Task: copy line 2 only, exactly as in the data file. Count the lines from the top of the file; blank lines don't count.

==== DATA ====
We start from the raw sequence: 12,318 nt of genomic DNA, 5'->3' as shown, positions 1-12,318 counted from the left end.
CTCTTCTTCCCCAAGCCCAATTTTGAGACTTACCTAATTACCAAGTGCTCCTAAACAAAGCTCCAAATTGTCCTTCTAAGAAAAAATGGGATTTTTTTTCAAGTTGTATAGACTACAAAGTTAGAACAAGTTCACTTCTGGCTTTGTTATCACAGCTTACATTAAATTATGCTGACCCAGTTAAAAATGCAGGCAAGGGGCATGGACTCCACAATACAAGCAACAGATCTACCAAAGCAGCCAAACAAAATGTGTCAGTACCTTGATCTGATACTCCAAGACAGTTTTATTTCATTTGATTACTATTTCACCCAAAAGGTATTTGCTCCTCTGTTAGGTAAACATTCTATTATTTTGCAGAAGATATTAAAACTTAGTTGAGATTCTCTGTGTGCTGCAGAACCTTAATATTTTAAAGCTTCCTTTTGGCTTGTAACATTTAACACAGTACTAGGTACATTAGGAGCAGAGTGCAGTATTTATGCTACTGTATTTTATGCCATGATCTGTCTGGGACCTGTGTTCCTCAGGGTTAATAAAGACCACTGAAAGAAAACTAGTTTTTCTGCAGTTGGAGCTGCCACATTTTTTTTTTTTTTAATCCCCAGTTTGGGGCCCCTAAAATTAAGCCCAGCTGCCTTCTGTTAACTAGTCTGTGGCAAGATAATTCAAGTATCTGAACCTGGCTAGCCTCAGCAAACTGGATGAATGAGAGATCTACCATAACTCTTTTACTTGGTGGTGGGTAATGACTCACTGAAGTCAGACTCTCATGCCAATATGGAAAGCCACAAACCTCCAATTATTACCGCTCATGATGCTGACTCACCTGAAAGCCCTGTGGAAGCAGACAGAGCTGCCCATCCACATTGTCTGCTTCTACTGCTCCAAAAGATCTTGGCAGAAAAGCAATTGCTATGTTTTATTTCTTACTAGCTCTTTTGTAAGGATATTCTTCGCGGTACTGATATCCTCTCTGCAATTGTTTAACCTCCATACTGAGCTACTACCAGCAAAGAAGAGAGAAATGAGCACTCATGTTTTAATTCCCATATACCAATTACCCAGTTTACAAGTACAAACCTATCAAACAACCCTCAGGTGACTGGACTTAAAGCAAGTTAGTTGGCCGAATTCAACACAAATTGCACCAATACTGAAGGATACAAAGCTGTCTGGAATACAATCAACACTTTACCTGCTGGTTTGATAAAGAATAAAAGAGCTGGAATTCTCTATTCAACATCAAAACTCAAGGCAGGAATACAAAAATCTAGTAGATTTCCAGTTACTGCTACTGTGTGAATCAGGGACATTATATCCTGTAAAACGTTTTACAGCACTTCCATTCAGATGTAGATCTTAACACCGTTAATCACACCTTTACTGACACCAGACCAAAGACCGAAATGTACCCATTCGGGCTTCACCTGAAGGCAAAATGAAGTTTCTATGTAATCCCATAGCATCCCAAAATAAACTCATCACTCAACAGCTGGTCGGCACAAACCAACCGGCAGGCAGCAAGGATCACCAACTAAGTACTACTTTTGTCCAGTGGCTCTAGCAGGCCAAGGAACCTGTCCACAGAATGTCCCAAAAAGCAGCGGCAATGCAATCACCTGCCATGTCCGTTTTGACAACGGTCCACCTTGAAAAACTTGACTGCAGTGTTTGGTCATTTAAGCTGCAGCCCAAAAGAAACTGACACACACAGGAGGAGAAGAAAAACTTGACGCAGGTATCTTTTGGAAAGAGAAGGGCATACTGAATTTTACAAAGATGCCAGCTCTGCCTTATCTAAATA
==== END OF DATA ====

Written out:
CTCTTCTTCCCCAAGCCCAATTTTGAGACTTACCTAATTACCAAGTGCTCCTAAACAAAGCTCCAAATTGTCCTTCTAAGAAAAAATGGGATTTTTTTTCAAGTTGTATAGACTACAAAGTTAGAACAAGTTCACTTCTGGCTTTGTTATCACAGCTTACATTAAATTATGCTGACCCAGTTAAAAATGCAGGCAAGGGGCATGGACTCCACAATACAAGCAACAGATCTACCAAAGCAGCCAAACAAAATGTGTCAGTACCTTGATCTGATACTCCAAGACAGTTTTATTTCATTTGATTACTATTTCACCCAAAAGGTATTTGCTCCTCTGTTAGGTAAACATTCTATTATTTTGCAGAAGATATTAAAACTTAGTTGAGATTCTCTGTGTGCTGCAGAACCTTAATATTTTAAAGCTTCCTTTTGGCTTGTAACATTTAACACAGTACTAGGTACATTAGGAGCAGAGTGCAGTATTTATGCTACTGTATTTTATGCCATGATCTGTCTGGGACCTGTGTTCCTCAGGGTTAATAAAGACCACTGAAAGAAAACTAGTTTTTCTGCAGTTGGAGCTGCCACATTTTTTTTTTTTTTAATCCCCAGTTTGGGGCCCCTAAAATTAAGCCCAGCTGCCTTCTGTTAACTAGTCTGTGGCAAGATAATTCAAGTATCTGAACCTGGCTAGCCTCAGCAAACTGGATGAATGAGAGATCTACCATAACTCTTTTACTTGGTGGTGGGTAATGACTCACTGAAGTCAGACTCTCATGCCAATATGGAAAGCCACAAACCTCCAATTATTACCGCTCATGATGCTGACTCACCTGAAAGCCCTGTGGAAGCAGACAGAGCTGCCCATCCACATTGTCTGCTTCTACTGCTCCAAAAGATCTTGGCAGAAAAGCAATTGCTATGTTTTATTTCTTACTAGCTCTTTTGTAAGGATATTCTTCGCGGTACTGATATCCTCTCTGCAATTGTTTAACCTCCATACTGAGCTACTACCAGCAAAGAAGAGAGAAATGAGCACTCATGTTTTAATTCCCATATACCAATTACCCAGTTTACAAGTACAAACCTATCAAACAACCCTCAGGTGACTGGACTTAAAGCAAGTTAGTTGGCCGAATTCAACACAAATTGCACCAATACTGAAGGATACAAAGCTGTCTGGAATACAATCAACACTTTACCTGCTGGTTTGATAAAGAATAAAAGAGCTGGAATTCTCTATTCAACATCAAAACTCAAGGCAGGAATACAAAAATCTAGTAGATTTCCAGTTACTGCTACTGTGTGAATCAGGGACATTATATCCTGTAAAACGTTTTACAGCACTTCCATTCAGATGTAGATCTTAACACCGTTAATCACACCTTTACTGACACCAGACCAAAGACCGAAATGTACCCATTCGGGCTTCACCTGAAGGCAAAATGAAGTTTCTATGTAATCCCATAGCATCCCAAAATAAACTCATCACTCAACAGCTGGTCGGCACAAACCAACCGGCAGGCAGCAAGGATCACCAACTAAGTACTACTTTTGTCCAGTGGCTCTAGCAGGCCAAGGAACCTGTCCACAGAATGTCCCAAAAAGCAGCGGCAATGCAATCACCTGCCATGTCCGTTTTGACAACGGTCCACCTTGAAAAACTTGACTGCAGTGTTTGGTCATTTAAGCTGCAGCCCAAAAGAAACTGACACACACAGGAGGAGAAGAAAAACTTGACGCAGGTATCTTTTGGAAAGAGAAGGGCATACTGAATTTTACAAAGATGCCAGCTCTGCCTTATCTAAATA